3.4 The European Parliament.

3.4.1 Does the Eurozone Need its Own Parliament? Reasons Against.

Following the introduction of tighter measures of Eurozone governance in the wake of the outbreak of the sovereign debt crisis, the issue of democratic control of these new instruments for economic coordination has become a prominent topic in political debate. In this regard, there have been proposals to create, within or outside the European Parliament, a specific level of democracy for the euro area.[22] However, closer examination of their feasibility reveals that these proposals present a series of difficulties.[23]

First of all, the working of the European Parliament could not be based on a variable geometry approach without first finding a way of differentiating the role of MEPs on the basis of the country they represent. Because, at present, Art. 14.2 TEU, in stating that “The European Parliament shall be composed of representatives of the Union's citizens”, prohibits such a differentiation. This provision serves to underline the European Parliament’s supranational nature, in other words, the fact that it is the expression of the voice of the European citizens as a whole, and not merely an assembly of different nationally elected representatives. To start distinguishing between Eurozone MEPs and those from other member states would be to risk splitting the Parliament into at least two groups. Second, given that the monetary union is not the only example of differentiated integration provided for under EU law, any new variable geometry mode of operation of the European Parliament would, logically, also have to be extended to all the other situations in which a certain group of member states has opted to pursue a closer level of cooperation. Accordingly, leaving aside specific technical cases (e.g. enhanced cooperation in the fields of divorce and legal separation and European patent law), any new ad hoc form of democratic control should apply not only to EMU, but also to the Schengen system and, ultimately, to the permanent structured cooperation in security and defence policy.[24] But the risks, in this case, are that the Parliament would become an à la carte forum, or “European Parliament” would come to be a meaningless umbrella term for an assembly composed of numerous mini-parliaments — as many there are examples of differentiated integration. Third, it makes no sense to fragment the European Parliament given that, under the EU Treaty, almost all the EU member states are required to participate in the third stage of EMU, and consequently to introduce the euro at some point in the future,[25] and therefore, in the medium to long term, the European Parliament will in any case be composed almost exclusively of representatives from the enlarged euro area.

Finally, it has to be considered that the introduction of a new parliamentary chamber composed only of MEPs elected in Eurozone countries would further complicate and fragment the European legal framework and, in particular, would undermine the European Parliament’s role as the supreme democratic institution of the European Union.

These are the reasons why it is necessary to find a form of Eurozone governance that can be democratically legitimised by the European Parliament in its full composition, avoiding fragmenting its internal machinery and creating substitutes for it.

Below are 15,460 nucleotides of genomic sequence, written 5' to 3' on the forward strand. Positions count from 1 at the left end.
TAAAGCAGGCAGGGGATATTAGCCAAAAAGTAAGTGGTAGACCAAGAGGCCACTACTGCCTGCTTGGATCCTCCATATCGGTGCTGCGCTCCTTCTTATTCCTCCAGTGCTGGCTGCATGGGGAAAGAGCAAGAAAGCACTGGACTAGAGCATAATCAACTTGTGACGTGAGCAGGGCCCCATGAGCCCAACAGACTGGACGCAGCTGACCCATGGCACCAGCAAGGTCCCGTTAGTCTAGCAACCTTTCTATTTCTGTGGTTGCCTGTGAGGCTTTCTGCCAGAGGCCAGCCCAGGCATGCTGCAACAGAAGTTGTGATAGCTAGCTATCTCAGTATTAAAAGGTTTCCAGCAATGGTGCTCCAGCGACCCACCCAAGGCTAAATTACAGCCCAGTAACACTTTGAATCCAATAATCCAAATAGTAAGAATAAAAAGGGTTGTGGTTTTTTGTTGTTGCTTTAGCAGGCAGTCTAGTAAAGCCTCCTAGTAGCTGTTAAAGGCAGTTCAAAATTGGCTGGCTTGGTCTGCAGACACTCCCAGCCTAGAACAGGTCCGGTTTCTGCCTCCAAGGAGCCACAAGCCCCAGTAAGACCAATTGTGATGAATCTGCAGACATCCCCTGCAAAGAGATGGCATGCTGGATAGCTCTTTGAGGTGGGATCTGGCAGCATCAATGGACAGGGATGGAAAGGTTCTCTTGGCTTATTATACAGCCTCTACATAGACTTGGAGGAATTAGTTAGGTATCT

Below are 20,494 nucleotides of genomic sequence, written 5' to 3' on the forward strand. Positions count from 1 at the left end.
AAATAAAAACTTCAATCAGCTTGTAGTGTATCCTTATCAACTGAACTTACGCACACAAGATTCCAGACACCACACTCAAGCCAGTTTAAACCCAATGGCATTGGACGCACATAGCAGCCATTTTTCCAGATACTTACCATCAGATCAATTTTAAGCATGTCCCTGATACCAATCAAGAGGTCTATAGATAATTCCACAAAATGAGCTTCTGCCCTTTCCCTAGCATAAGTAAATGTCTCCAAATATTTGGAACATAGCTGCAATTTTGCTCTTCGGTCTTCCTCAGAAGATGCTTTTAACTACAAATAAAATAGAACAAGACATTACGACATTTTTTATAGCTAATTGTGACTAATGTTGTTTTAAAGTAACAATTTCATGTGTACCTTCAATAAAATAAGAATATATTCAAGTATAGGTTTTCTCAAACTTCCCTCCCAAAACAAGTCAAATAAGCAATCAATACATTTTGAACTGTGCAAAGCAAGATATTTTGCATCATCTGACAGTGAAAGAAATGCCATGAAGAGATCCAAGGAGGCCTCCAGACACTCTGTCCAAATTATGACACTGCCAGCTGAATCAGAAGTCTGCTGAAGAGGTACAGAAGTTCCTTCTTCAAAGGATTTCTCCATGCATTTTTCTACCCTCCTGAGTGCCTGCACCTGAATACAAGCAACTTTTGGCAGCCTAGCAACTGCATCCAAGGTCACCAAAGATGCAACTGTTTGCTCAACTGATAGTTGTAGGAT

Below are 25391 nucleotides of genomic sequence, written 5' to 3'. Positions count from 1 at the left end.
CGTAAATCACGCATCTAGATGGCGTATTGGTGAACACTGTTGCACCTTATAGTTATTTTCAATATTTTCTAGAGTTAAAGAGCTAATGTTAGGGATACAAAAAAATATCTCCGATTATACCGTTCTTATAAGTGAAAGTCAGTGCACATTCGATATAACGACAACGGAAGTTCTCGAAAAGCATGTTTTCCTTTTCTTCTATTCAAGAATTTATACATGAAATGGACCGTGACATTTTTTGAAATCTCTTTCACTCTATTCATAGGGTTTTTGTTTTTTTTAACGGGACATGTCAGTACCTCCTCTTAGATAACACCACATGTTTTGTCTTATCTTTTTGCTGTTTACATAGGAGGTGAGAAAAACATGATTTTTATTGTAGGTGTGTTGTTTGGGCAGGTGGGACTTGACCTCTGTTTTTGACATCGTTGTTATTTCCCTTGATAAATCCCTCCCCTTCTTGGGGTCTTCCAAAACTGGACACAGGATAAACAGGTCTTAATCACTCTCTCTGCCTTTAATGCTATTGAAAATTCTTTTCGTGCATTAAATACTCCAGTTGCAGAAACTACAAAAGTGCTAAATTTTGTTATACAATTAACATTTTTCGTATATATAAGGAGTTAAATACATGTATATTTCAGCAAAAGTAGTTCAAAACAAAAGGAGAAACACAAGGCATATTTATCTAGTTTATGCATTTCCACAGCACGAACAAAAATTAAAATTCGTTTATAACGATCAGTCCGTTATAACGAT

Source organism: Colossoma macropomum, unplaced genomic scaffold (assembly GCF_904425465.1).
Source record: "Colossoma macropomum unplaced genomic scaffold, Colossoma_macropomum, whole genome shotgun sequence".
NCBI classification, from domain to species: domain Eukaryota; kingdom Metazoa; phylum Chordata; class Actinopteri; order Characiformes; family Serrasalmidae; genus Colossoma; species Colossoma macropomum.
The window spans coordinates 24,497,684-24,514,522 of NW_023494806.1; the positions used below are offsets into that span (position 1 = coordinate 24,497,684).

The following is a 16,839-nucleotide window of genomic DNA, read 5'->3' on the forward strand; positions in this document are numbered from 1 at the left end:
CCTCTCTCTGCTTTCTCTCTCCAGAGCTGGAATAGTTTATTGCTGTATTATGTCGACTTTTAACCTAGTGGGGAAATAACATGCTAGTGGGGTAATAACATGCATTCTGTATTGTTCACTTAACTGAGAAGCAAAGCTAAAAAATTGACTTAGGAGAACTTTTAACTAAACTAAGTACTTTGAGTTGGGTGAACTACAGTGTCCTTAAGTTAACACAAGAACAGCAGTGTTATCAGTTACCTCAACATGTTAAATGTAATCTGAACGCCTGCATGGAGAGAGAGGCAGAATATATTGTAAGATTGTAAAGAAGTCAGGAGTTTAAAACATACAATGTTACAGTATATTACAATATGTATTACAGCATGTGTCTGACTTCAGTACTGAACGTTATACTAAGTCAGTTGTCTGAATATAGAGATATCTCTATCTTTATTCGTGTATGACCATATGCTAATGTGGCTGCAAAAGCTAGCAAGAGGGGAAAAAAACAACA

3.4.2 Does the Eurozone Need its Own Parliament? Reasons For.

Reasonable as they are, the arguments just set out are not a sufficient basis on which to dismiss entirely the question of the need to create a specific form of democratic control for the euro area.[26] Indeed, the democratic deficit in EU economic governance must be set in the context of the current movement towards greater sharing of fiscal sovereignty among the countries that use the single currency. It is no coincidence that the proposals in favour of a separate parliament have arisen in connection with the creation of European tools for monitoring national budgets, and the emergence of a plan for an ad hoc budget for the euro area.[27] In this regard, it is important to stress that the creation of an embryo of fiscal power at European level would affect, after currency, taxation, another element of state sovereignty that requires strong democratic control.[28] Taxation is the power of the state to collect part of the wealth of citizens and, through public spending, to invest the resulting revenues for the common good. Modern democracies came into being as a result of the struggle to wrest budgetary power from the absolute sovereign and transfer it to the parliament. The motto of the American Revolution “no taxation without representation” neatly encapsulates the relationship between citizens and fiscal sovereignty, and also explains why the introduction of a European control power over national budgets and the definition of a fiscal capacity for the monetary union demand stricter application of the democratic principle.

The proposals geared at creating a separate level of democracy for the Eurozone were advanced following doubts over the European Parliament’s ability to adequately meet the needs, in terms of democratic representation, of the countries that have adopted the single currency. In this regard, there are two main issues to be considered.